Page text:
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Dinner menu from Burns Philp Line's MV MALAITA

Date: 14 June 1939
Overall: 205 x 122 mm
Medium: Ink on paper
Credit Line: ANMM Collection Gift from Sharon Holt
Object Name: Menu
Object No: 00009452

User Terms

    This crew dinner menu, which was on board the Burns Philp Line’s MV MALAITA on 14 June 1939, features a photograph of the vessel on the front cover along with the text ‘M.V. MALAITA, (Voyage no. 47), Commander: W.O.L. Wilding, Dinner Adieu, Burns Philp Line.’
    SignificanceShipboard menus were the most common type of souvenir collected by passengers. This particular menu was collected by George Caulfield, the Chief Purser and Steward of MALAITA. It illustrates how crew menus for special occasions, in this case a farewell dinner, were designed as an official keepsake and included such details as a crew list as a reminder to those who sailed on the merchant vessel.
    HistoryIn 1932, Burns Philp and Company ordered a new vessel be built to replace MATARAM on the Solomon Islands trade. The new ship was named MALAITA and was launched at the Clydeholm yard in Glasgow a year later. MALAITA finally arrived in Sydney in January 1934 and it was praised in the press for its ‘comfort and simplicity’. Within days of arriving, the vessel set off for its first voyage to the Solomon Islands.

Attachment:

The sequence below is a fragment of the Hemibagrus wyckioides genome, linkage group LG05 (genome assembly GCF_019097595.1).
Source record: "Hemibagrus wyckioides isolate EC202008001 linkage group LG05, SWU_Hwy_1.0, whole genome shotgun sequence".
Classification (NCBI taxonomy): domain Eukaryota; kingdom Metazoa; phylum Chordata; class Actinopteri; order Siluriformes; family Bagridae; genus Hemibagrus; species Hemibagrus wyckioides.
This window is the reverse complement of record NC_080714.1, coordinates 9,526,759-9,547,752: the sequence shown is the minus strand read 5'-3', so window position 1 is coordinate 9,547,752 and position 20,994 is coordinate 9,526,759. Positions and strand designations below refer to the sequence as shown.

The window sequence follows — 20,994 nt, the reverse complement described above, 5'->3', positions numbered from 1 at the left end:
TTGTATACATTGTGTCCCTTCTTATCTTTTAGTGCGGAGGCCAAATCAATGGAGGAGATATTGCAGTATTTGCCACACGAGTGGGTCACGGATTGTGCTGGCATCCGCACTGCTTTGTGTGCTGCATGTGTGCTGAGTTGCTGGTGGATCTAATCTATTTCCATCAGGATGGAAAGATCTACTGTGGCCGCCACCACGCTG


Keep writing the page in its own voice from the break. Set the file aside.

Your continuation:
This service continued until the outbreak of World War II when it was requisitioned as a troop transport. It was not until 1942, however, that MALAITA had its first brush with battle. MALAITA was sailing for Cairns, escorted by the ‘Tribal’ class destroyer HMAS ARUNTA, and was struck by a torpedo fired by the Japanese submarine RO.33. In spite of the damage caused by the blow, MALAITA remained afloat and was towed by the naval store ship HMAS POTERO and the Burns Philp vessel MATAFELE to anchor in Hanuabada Island. After receiving some repair work, MALAITA sailed to Brisbane and then to Sydney where she remained until 1947. The merchant vessel then recommenced the Islands trade. Financial pressures eventually caused Burns Philp to sell MALAITA in 1965.

    There are a large number of shipboard menus in the museum’s collection and a vast majority of these menus appeared in passenger liners. This shipboard menu offers a rare glimpse into the social life of crew members on board a merchant vessel. The menu would have served as a keepsake for crew members attending the farewell dinner on board MALAITA, sailing across Australia’s east coast through to the Pacific Islands.
    Additional Titles

    Assigned title: Dinner menu from MV MALAITA

    Web title: Dinner menu from Burns Philp Line's MV MALAITA

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